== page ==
According to the U.S. Census, about half of American homes have staircases. Here in Manhattan, where most of us live in apartments, our buildings all have emergency exit stairs. Many public buildings such as our Post Offices, theaters and hotels have short flights at the entrance. And virtually every subway entrance has one or more narrow, steeply pitched sets of stairs with only an occasional escalator or elevator to ease the up and down.
According to the American Journal of Emergency Medicine, every year more than 1,000,000 of us trip and fall walking up and down these and other steps (including those escalators). The inevitable result? Multiple avoidable mishaps adding as much as $92,000,000,000 to our national medical bills.
Who falls? Everyone. But the injured are mostly likely to be either very young, relatively old, or female. One study from the Center for Injury Research and Policy at Nationwide Children’s Hospital in Columbus, Ohio says every six minutes a child shows up in an emergency room with stair-related injury, at least 25 percent of them babies who fell while being carried which means Mom or Dad were also probably injured. The excess female falls may arise due to the fact that most stairway falls happen at home and even working mothers are likely to spend more time at home than are working fathers and – as one source duly noted – are more likely to wear trippable high heels.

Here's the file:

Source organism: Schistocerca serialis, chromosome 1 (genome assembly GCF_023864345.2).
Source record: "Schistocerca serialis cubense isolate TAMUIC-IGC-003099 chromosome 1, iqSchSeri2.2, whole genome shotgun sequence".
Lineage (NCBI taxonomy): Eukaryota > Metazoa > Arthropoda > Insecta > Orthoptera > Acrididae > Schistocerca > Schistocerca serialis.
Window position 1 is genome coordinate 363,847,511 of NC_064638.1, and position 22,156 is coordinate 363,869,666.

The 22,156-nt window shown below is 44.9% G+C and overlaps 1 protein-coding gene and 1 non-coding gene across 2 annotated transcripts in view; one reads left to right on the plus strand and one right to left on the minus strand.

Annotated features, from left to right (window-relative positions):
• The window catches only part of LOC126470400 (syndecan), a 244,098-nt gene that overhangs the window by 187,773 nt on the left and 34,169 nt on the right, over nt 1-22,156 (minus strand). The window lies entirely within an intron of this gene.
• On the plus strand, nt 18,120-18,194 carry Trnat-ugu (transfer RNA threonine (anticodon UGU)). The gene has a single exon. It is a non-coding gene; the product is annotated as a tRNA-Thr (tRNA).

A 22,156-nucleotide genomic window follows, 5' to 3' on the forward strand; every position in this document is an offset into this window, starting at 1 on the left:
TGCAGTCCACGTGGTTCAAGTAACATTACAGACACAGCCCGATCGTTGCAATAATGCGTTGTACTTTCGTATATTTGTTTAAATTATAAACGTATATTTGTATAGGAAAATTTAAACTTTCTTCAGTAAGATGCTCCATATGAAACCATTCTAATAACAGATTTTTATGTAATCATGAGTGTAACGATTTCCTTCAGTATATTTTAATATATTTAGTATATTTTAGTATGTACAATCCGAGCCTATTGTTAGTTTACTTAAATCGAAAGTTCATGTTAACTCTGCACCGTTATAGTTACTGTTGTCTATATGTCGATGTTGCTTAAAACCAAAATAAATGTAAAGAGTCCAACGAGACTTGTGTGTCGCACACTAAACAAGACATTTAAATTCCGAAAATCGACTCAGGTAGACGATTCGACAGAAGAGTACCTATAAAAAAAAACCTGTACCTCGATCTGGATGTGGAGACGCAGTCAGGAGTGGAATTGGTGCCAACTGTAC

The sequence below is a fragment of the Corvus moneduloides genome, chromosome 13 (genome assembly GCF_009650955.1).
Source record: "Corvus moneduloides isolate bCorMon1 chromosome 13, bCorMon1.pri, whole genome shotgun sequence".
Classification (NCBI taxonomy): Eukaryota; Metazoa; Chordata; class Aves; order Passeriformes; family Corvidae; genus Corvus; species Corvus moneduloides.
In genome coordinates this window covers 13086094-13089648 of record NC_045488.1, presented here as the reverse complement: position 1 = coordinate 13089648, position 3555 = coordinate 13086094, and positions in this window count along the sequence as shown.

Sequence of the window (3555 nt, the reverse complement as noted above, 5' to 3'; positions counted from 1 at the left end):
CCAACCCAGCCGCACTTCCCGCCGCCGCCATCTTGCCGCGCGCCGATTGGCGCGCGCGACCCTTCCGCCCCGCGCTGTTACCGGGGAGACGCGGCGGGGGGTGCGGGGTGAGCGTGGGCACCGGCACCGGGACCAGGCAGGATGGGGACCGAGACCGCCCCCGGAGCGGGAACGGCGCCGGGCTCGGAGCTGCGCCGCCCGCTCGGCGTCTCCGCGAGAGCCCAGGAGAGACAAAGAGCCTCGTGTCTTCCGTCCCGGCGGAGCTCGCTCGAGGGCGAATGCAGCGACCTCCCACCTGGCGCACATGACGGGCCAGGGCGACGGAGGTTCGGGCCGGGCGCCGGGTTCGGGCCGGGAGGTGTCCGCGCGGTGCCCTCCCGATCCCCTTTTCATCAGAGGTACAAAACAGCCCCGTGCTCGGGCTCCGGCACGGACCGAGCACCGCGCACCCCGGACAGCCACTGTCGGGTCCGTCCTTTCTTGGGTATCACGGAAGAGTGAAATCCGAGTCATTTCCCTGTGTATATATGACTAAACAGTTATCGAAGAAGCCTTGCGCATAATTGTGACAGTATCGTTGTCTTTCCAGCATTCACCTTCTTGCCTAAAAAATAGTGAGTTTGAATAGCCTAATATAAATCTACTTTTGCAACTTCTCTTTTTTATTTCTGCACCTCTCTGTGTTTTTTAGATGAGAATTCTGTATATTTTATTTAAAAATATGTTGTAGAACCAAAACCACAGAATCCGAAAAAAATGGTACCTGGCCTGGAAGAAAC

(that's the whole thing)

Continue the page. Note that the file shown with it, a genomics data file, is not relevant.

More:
The problem is two-fold: people and design. First up, common design flaws such as steps of different sizes in the same stairway, a tread (surface of the step) too wide or too narrow for the human foot, risers (the vertical space between steps) too high or too low, slippery surfaces and bad lighting.
Next, people mistakes. The safety and health magazine EHS (Environment Health and Safety) says we only look at the very top and bottom steps, ignoring the ones in-between. Going down that may mean missing the next step and stepping off into thin air. Going up, we may not notice a low staircase right in front and trip forward.
What happens then? When researchers at Australia’s Monash University outside of Melbourne used full body scans to analyze more than 50 victims of fatal falls they discovered that younger heads were less likely to fracture and the cervical bones from the base of the skull to the shoulders were more likely to fracture in falls that involved more than half a flight of stairs.
Naturally, given so many mis-steps, OSHA has designed the perfect staircase and issued rules originally designed for older folk but valuable at any age. They begin with your body. If you’ve fallen or feel you might, check with your doctor to review your meds and manage those that might make you sleepy or shaky. Check your eyes and update your glasses if needed. Investigate safe shoes and exercise to strengthen your leg muscles.
When leaving home, check your clothes – shoelaces should be tied tight and long skirts gathered up. In public buildings, look before leaping onto the first stair. Actually, don’t leap, skip or run: Climbing stairs is not an Olympic sport. Use the handrail. And if you’re carrying a package keep one hand free to grab the rail if necessary. If the package is really big and bulky, take the elevator instead.
Man, woman or child, the bones you save may be your own.